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Friday, October 6, 2017 The Baylor Lariat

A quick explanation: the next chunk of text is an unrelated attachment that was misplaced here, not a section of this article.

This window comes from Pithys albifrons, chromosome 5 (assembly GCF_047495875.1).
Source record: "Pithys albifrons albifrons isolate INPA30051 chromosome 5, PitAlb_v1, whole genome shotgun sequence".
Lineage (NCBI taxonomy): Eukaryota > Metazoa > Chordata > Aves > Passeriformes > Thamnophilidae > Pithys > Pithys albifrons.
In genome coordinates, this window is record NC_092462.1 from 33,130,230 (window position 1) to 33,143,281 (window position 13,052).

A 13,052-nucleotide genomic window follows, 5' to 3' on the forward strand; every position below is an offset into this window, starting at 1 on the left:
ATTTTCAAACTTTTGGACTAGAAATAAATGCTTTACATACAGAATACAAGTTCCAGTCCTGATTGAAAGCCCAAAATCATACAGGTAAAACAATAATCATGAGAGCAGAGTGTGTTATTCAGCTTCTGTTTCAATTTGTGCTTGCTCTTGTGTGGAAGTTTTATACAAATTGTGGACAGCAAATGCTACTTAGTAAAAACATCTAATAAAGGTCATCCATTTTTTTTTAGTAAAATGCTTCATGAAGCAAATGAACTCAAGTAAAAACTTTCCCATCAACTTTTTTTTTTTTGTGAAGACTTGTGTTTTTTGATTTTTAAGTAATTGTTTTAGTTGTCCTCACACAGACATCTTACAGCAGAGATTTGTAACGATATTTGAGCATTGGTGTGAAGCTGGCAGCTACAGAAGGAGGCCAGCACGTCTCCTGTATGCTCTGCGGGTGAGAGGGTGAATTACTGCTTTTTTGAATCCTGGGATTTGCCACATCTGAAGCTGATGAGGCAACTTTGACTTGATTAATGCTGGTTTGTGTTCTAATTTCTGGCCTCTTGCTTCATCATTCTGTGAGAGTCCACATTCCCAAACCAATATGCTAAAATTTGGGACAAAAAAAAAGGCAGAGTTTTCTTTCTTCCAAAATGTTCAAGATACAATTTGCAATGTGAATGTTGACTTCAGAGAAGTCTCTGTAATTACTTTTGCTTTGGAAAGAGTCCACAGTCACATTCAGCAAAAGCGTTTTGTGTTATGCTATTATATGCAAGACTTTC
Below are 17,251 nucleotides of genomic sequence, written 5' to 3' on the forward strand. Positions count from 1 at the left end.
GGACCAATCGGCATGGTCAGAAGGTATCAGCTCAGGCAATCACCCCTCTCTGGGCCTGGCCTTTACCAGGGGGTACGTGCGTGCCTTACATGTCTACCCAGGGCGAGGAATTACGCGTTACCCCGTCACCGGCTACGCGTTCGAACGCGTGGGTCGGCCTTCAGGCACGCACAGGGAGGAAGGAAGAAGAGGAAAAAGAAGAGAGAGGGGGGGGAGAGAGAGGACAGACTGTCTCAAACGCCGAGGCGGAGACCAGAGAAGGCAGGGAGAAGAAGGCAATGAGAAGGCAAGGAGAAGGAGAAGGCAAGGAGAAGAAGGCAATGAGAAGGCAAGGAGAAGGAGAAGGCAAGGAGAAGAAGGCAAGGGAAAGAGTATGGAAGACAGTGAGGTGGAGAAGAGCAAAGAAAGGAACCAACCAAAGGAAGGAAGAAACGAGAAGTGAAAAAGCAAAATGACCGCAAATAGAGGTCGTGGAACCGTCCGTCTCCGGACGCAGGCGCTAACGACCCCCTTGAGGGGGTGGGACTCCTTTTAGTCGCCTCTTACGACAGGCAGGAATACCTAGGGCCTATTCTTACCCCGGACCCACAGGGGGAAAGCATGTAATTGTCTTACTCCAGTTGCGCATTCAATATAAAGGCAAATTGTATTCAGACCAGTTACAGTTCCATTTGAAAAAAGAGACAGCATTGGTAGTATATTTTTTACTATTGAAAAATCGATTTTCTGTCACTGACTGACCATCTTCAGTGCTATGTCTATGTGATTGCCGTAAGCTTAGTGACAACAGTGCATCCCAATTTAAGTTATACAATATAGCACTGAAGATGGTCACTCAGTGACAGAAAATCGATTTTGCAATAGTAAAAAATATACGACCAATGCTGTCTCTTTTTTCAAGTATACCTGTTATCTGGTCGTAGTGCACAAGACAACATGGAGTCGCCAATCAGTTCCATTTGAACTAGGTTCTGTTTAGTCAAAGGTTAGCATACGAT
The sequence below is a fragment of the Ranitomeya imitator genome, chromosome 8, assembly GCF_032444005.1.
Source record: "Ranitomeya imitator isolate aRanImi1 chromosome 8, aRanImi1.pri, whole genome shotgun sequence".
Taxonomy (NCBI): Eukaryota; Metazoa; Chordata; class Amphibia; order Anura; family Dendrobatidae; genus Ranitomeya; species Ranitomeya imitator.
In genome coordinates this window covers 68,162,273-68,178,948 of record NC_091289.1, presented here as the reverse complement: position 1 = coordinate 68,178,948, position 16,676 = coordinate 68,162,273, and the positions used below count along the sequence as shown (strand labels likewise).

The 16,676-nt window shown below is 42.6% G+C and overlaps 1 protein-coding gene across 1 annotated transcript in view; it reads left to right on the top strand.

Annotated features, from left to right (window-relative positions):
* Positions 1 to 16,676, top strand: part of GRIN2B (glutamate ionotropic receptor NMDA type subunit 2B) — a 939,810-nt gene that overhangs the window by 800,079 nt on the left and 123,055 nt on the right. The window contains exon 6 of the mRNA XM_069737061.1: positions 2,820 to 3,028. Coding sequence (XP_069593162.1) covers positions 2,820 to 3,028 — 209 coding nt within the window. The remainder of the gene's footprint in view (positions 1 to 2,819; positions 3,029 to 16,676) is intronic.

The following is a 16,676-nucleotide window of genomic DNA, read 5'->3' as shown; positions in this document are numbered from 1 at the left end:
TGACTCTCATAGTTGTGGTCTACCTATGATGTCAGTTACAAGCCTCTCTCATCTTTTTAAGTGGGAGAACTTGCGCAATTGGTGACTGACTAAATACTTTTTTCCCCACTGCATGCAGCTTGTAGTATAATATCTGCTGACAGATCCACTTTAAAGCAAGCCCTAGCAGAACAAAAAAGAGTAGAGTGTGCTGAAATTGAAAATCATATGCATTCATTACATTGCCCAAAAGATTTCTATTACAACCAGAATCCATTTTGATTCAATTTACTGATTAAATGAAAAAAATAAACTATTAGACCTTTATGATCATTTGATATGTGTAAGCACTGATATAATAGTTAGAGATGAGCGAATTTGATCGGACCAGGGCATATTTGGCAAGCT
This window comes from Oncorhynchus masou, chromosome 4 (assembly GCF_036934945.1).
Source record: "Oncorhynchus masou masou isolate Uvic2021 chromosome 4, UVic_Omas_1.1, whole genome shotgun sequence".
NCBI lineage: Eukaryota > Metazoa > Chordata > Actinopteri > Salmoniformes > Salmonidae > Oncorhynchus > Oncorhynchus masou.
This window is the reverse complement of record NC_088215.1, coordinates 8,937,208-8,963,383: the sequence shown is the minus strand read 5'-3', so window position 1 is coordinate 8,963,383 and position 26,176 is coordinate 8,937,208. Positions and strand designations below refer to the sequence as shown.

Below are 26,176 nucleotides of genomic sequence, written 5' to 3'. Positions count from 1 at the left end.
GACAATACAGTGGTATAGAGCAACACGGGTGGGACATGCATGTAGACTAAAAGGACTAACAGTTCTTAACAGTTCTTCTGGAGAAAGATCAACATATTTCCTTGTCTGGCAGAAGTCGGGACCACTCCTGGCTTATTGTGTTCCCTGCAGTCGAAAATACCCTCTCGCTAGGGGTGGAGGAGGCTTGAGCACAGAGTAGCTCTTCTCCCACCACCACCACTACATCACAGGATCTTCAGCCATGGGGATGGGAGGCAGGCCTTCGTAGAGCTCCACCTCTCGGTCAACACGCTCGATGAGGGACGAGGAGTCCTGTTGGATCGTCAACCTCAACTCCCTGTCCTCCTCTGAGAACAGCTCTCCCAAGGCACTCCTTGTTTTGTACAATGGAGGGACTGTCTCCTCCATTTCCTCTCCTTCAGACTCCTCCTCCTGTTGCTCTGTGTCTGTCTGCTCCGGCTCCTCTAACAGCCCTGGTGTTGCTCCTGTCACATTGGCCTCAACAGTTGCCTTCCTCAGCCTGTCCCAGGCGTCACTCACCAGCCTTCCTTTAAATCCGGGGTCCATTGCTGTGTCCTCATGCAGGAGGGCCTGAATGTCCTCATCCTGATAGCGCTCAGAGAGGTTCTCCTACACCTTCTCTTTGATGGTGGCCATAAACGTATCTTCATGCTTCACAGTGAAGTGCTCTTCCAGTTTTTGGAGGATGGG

News MEN from Page 1 LoSasso said he experiences bias, some positive and some negative. Sometimes patients will assume LoSasso is their doctor or might assume he will provide a higher level of care because he is a male. He said others will even go as far as to say, ‘You’re so smart, you could be a doctor. Why don’t you become a doctor?” “That kind of upsets me. It’s demeaning to my field,” LoSasso said. “I don’t need to become a doctor. I don’t need to prove to anybody that I’m intelligent. I think the world is kind of starting to realize that nurses are just as respectable as the physician.” LoSasso said he tries to build up his male and female colleagues equally. One thing LoSasso said he didn’t expect in the nursing field was the lack of openness from his female colleagues. In LoSasso’s experience, female nurses tended to interact within their own social spheres outside of work, giving him few opportunities to form friendships beyond the hospital. “I do wish they were more open to having guys around and involving themselves. We’re all just different,” LoSasso said. LoSasso said the distinction between men and women in nursing school was even pronounced. The female students would typically stick together and Lossano said attempts to form friendships would often be misconstrued as romantic interest. LoSasso works a few 12hour shifts every week with several days off throughout the week, although not necessarily on a weekend. In addition to time constraints for socializing, out of the 15 employees in his inpatient trauma unit at Parkland Hospital, only two other men are young, single and have no children. Other men he works with are either doctors with their own social group or older men with families. “I make up for it by doing a lot of independent traveling. I try and focus on my family. I have a comfortable life; I just wish it was easier having more social interactions,” LoSasso said. For Dallas senior and university scholar major Alexander Patterson, the field of education comes with its own stereotypes for men. Patterson studies secondary education and interns at University High School in Waco where he teaches PreAP geography, world history and AP world history. Patterson said he always knew he wanted to teach, but his decision to go into secondary education was influenced by his personal experiences in high school. “To make a long story short, when I came out as gay in high school, I had some support by teachers, but I also had one teacher who pretty much tried to suspend me, get me kicked out of programs and said pretty much that being gay was a character fault,” Patterson said. “I really only had one or two teachers go to the fences for me, and I decided that I wanted to be one of those teachers for kids in formative age.” Patterson said elementary education typically has a larger majority of women than men in comparison to secondary education. The subject of social studies is the most male-dominated field in education, Patterson noted, but stereotypes exist nonetheless. For women, he said it seemed as though they were told to be more careful about dress code than men, who were typically told simply not to wear jeans. “Men have a lot more freedom in that sense, but there’s also the flip side where in training, talking, anything like that, men are typically viewed as — pardon my phrasing of this — but as more sexual predators...a man should never be in a classroom alone with a female student, doesn’t matter if the door’s